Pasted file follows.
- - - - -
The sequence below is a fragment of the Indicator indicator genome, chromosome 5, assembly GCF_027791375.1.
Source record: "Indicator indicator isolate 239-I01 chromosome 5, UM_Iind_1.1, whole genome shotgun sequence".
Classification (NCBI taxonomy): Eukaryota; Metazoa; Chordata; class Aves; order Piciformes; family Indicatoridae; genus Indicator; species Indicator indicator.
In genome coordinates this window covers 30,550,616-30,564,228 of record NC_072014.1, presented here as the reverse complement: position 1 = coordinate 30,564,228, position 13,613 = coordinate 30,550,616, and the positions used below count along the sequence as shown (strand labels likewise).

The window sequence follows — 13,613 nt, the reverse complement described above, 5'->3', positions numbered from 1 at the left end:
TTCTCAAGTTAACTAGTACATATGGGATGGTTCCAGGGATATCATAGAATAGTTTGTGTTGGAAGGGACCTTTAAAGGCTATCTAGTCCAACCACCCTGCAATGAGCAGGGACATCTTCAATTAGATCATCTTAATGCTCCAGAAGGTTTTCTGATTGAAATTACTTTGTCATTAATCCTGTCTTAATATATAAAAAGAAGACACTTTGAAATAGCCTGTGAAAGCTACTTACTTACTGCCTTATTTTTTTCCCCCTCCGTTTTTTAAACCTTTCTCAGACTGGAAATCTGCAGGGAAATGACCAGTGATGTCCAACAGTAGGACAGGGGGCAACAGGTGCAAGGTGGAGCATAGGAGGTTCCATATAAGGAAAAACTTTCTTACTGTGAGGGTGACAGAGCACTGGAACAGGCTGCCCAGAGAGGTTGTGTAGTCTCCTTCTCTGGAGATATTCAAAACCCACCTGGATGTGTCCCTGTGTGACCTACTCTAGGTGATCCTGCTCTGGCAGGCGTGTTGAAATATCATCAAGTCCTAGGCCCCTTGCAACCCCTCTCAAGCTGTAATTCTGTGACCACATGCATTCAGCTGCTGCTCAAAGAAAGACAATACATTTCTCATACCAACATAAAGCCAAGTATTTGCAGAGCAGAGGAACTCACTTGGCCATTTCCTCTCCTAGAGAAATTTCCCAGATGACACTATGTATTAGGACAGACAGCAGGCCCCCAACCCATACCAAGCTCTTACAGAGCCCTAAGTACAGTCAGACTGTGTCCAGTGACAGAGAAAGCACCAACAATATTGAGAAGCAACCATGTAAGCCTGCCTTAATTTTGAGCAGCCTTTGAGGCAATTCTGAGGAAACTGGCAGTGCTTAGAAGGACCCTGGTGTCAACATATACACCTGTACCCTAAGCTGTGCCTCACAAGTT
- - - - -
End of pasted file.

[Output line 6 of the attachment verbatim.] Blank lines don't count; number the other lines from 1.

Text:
TTCTCAAGTTAACTAGTACATATGGGATGGTTCCAGGGATATCATAGAATAGTTTGTGTTGGAAGGGACCTTTAAAGGCTATCTAGTCCAACCACCCTGCAATGAGCAGGGACATCTTCAATTAGATCATCTTAATGCTCCAGAAGGTTTTCTGATTGAAATTACTTTGTCATTAATCCTGTCTTAATATATAAAAAGAAGACACTTTGAAATAGCCTGTGAAAGCTACTTACTTACTGCCTTATTTTTTTCCCCCTCCGTTTTTTAAACCTTTCTCAGACTGGAAATCTGCAGGGAAATGACCAGTGATGTCCAACAGTAGGACAGGGGGCAACAGGTGCAAGGTGGAGCATAGGAGGTTCCATATAAGGAAAAACTTTCTTACTGTGAGGGTGACAGAGCACTGGAACAGGCTGCCCAGAGAGGTTGTGTAGTCTCCTTCTCTGGAGATATTCAAAACCCACCTGGATGTGTCCCTGTGTGACCTACTCTAGGTGATCCTGCTCTGGCAGGCGTGTTGAAATATCATCAAGTCCTAGGCCCCTTGCAACCCCTCTCAAGCTGTAATTCTGTGACCACATGCATTCAGCTGCTGCTCAAAGAAAGACAATACATTTCTCATACCAACATAAAGCCAAGTATTTGCAGAGCAGAGGAACTCACTTGGCCATTTCCTCTCCTAGAGAAATTTCCCAGATGACACTATGTATTAGGACAGACAGCAGGCCCCCAACCCATACCAAGCTCTTACAGAGCCCTAAGTACAGTCAGACTGTGTCCAGTGACAGAGAAAGCACCAACAATATTGAGAAGCAACCATGTAAGCCTGCCTTAATTTTGAGCAGCCTTTGAGGCAATTCTGAGGAAACTGGCAGTGCTTAGAAGGACCCTGGTGTCAACATATACACCTGTACCCTAAGCTGTGCCTCACAAGTT